Below, in the main area of their home page, you see two things, a description of what you can do if you are there to earn money, and a video. The video is informative, and it covers everything that one can do. The description on the other hand, only covers those who want to earn money, and you don’t find anything about exchanging posts, or anything for forum or blog owners. This can be improved if the owner wants less confusion when someone lands on the page, considering that first impressions are everything, and the site is supposed to be catering to everyone, not just those who want to earn from posting. Infact, how many people will watch an introductory video, if they are assuming that a website is about one thing, when it shows that it is dedicated around something else?
Under the above mentioned section, you then find under the video, the current posts exchanged through Postloop, which at the moment, is at an amazing 2,785,000 posts exchanged or earned! That is allot that had been posted! And that is allot of posts exchanged on generally any site in general! BUT, one would have expected more, even though they had only been running for 4 years so far. Still, that is pretty amazing to see that forum and blog owners were able to get that many posted for them, in the course of the site’s current age.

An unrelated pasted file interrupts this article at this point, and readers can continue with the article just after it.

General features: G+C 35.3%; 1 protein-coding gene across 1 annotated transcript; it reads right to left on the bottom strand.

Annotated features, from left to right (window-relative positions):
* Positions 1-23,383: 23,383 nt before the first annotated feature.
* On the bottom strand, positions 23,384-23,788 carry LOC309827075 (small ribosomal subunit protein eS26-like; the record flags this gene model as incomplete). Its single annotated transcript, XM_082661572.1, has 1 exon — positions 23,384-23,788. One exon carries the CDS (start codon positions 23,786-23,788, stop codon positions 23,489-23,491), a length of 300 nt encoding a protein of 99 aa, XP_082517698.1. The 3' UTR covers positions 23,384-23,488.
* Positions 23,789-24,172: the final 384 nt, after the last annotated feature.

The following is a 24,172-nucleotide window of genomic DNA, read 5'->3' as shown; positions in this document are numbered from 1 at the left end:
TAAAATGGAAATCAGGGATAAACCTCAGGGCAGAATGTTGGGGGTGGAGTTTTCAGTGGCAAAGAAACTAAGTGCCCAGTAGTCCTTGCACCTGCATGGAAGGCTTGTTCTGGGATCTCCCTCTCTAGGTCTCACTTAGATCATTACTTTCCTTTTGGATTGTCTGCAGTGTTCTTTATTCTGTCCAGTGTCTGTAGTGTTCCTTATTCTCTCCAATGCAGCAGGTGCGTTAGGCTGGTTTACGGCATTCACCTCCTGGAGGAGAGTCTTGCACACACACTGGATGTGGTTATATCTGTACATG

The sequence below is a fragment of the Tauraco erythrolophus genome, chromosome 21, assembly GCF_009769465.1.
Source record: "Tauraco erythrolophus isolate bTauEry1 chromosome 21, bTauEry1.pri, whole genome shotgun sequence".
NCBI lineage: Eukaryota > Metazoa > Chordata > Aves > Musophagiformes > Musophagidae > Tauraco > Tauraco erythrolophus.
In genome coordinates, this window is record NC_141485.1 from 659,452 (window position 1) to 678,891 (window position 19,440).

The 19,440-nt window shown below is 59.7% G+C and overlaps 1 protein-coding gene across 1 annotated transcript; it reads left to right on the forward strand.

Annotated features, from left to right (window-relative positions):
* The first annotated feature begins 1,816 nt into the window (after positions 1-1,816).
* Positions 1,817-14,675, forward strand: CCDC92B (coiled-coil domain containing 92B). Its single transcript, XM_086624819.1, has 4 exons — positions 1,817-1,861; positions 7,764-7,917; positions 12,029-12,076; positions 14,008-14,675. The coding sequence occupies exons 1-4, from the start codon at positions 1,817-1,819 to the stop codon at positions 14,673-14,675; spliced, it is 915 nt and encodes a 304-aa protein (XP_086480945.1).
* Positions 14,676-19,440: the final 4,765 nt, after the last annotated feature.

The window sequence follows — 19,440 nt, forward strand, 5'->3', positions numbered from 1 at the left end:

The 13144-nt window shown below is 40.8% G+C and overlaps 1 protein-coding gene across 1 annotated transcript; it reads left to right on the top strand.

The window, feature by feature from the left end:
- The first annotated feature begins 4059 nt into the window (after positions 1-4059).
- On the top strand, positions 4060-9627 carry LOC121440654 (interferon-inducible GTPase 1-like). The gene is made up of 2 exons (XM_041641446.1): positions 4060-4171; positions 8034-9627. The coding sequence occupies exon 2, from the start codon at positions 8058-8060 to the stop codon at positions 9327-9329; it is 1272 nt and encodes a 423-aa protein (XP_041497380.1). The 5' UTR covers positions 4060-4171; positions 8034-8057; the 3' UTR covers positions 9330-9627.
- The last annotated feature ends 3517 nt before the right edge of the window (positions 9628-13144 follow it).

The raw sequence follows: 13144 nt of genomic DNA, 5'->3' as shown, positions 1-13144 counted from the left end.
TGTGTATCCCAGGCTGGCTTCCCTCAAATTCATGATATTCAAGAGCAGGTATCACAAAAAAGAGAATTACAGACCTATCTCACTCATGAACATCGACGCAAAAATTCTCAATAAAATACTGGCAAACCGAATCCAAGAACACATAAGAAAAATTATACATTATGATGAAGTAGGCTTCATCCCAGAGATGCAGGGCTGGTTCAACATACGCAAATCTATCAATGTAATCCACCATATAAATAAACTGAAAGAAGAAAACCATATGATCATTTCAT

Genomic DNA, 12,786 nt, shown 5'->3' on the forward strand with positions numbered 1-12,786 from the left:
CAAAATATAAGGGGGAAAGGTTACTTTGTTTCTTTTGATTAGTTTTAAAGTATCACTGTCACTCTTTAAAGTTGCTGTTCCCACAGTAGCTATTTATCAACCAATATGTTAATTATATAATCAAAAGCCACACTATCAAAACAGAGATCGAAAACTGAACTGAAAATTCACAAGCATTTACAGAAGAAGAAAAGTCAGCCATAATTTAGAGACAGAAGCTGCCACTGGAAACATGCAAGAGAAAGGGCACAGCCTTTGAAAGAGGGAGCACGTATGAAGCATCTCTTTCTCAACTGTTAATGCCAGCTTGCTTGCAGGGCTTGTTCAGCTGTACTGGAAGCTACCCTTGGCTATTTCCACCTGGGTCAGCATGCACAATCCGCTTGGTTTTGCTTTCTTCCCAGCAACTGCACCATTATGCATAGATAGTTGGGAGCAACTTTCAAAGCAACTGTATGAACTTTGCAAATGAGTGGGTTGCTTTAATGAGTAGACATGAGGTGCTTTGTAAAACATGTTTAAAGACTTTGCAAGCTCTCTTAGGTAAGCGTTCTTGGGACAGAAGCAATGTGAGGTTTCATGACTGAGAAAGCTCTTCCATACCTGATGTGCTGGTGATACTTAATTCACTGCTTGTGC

Now at the bottom, but not in the footer, you will find three boxed off areas. The first is for forum and blog owners, telling them what they can do at the website to get activity. That is great, but this could have been mentioned in the introductory area above this, next to the video! The second box shows a few reviews that were given of the site, but is mislabeled for what it is about. The third box shows news of the website, but doesn’t make mention of the 2.5 million posts that was earned through them.
The How It Works page, tells you a little bit more on what can be done there, but entirely misses the third point of the site, which is the pure exchange aspect of it, which is I post on your site, you post on mine part of it.
At the bottom of that page, you will find links to more parts of the website, like a link to the FAQ.
Generally speaking, the menu system for everything isn’t exactly user friendly. I can see why people find it slightly difficult to work with, to figure out answers to stuff, without posting on their support board.